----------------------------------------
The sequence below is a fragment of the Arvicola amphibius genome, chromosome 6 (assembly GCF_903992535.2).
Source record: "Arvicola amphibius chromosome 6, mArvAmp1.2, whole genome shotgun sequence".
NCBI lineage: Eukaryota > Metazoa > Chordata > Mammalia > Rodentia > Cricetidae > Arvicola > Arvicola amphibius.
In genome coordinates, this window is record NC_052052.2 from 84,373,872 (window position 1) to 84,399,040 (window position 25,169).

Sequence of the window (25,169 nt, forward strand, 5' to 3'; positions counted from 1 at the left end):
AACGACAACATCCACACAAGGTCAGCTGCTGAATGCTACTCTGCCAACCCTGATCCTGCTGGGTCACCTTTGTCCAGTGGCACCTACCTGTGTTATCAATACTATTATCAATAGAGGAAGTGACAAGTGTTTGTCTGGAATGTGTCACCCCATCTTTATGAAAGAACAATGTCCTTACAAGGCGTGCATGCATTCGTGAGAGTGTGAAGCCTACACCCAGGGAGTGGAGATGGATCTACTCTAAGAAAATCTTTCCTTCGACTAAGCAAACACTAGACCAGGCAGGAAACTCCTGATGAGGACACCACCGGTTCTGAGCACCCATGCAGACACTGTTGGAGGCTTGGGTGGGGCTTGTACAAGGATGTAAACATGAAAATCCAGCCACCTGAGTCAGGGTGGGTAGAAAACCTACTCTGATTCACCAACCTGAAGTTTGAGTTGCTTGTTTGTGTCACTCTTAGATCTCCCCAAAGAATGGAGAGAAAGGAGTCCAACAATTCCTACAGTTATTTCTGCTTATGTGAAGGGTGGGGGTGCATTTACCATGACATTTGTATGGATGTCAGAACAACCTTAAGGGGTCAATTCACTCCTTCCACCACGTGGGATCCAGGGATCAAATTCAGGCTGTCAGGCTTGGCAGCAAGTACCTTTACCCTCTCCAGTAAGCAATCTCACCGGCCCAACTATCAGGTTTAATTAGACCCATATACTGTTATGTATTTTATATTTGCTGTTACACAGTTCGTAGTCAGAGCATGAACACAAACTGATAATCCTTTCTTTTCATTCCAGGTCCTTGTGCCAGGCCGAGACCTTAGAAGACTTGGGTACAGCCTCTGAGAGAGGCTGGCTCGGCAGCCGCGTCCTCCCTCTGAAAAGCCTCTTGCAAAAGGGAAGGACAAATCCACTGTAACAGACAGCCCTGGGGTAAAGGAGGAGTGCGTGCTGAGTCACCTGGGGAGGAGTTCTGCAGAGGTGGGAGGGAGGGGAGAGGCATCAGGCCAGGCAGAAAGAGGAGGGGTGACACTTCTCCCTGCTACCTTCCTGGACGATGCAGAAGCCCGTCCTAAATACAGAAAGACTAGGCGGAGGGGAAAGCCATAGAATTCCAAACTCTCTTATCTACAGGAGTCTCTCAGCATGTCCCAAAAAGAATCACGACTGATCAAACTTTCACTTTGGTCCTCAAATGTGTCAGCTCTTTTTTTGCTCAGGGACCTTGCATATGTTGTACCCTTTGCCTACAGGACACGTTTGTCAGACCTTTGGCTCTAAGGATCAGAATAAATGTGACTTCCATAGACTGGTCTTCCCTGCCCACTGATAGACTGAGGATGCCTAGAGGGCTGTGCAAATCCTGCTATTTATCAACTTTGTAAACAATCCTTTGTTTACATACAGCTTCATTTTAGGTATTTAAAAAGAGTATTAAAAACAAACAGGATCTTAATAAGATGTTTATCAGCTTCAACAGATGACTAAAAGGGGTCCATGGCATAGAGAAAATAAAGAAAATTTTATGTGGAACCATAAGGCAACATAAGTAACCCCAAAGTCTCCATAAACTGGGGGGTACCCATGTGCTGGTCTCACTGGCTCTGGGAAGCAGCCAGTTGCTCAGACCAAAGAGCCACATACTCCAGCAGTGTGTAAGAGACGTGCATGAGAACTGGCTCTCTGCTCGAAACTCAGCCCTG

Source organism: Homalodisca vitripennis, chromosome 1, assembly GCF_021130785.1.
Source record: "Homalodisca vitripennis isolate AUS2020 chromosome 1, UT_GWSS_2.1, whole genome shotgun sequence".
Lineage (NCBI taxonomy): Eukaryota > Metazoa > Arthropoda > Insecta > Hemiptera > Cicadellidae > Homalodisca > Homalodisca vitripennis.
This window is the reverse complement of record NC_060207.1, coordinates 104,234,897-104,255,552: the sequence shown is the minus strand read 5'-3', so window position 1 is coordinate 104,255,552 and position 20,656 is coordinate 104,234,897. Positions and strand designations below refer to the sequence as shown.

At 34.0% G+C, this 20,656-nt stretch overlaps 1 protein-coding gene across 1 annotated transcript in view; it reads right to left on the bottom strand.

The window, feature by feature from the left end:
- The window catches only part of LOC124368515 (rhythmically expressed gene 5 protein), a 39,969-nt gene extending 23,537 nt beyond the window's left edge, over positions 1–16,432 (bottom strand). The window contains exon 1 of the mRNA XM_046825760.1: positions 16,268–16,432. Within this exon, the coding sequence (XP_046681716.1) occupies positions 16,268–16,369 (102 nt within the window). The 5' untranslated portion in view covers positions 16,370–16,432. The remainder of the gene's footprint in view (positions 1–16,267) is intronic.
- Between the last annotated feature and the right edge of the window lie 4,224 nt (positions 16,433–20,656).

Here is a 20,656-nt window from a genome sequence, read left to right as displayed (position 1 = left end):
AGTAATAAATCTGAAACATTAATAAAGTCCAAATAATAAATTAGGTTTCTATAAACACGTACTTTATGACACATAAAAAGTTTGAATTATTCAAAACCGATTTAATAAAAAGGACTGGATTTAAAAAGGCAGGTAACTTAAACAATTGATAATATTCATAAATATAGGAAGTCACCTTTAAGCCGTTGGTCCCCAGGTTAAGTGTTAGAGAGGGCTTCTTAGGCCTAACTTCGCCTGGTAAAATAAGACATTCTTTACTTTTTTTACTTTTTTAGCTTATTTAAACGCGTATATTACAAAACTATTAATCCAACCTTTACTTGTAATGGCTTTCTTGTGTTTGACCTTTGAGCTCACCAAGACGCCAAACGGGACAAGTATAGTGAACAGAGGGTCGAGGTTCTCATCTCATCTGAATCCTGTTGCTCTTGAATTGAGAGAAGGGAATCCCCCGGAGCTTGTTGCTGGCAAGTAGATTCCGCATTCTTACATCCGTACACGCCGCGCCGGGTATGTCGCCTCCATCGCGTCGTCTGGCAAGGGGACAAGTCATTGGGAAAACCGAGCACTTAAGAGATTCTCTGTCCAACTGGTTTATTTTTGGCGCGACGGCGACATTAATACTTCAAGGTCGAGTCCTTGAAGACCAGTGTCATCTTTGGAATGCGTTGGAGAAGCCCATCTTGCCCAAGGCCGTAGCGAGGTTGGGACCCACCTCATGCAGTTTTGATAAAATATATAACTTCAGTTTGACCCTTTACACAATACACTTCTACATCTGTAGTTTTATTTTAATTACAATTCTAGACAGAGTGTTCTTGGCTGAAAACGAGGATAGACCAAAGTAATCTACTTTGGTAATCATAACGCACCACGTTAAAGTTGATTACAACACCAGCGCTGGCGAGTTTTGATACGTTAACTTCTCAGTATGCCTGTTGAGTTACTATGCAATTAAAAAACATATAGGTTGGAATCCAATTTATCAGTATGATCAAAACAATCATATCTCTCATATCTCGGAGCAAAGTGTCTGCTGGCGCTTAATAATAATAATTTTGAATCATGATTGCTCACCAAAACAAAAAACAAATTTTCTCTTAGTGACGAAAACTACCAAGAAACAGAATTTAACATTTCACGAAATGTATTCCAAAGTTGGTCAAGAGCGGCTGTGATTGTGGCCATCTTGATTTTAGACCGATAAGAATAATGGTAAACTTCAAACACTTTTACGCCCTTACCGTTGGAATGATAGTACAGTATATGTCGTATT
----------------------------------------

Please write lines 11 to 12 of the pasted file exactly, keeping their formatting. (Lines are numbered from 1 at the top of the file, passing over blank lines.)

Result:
At 34.0% G+C, this 20,656-nt stretch overlaps 1 protein-coding gene across 1 annotated transcript in view; it reads right to left on the bottom strand.

The window, feature by feature from the left end: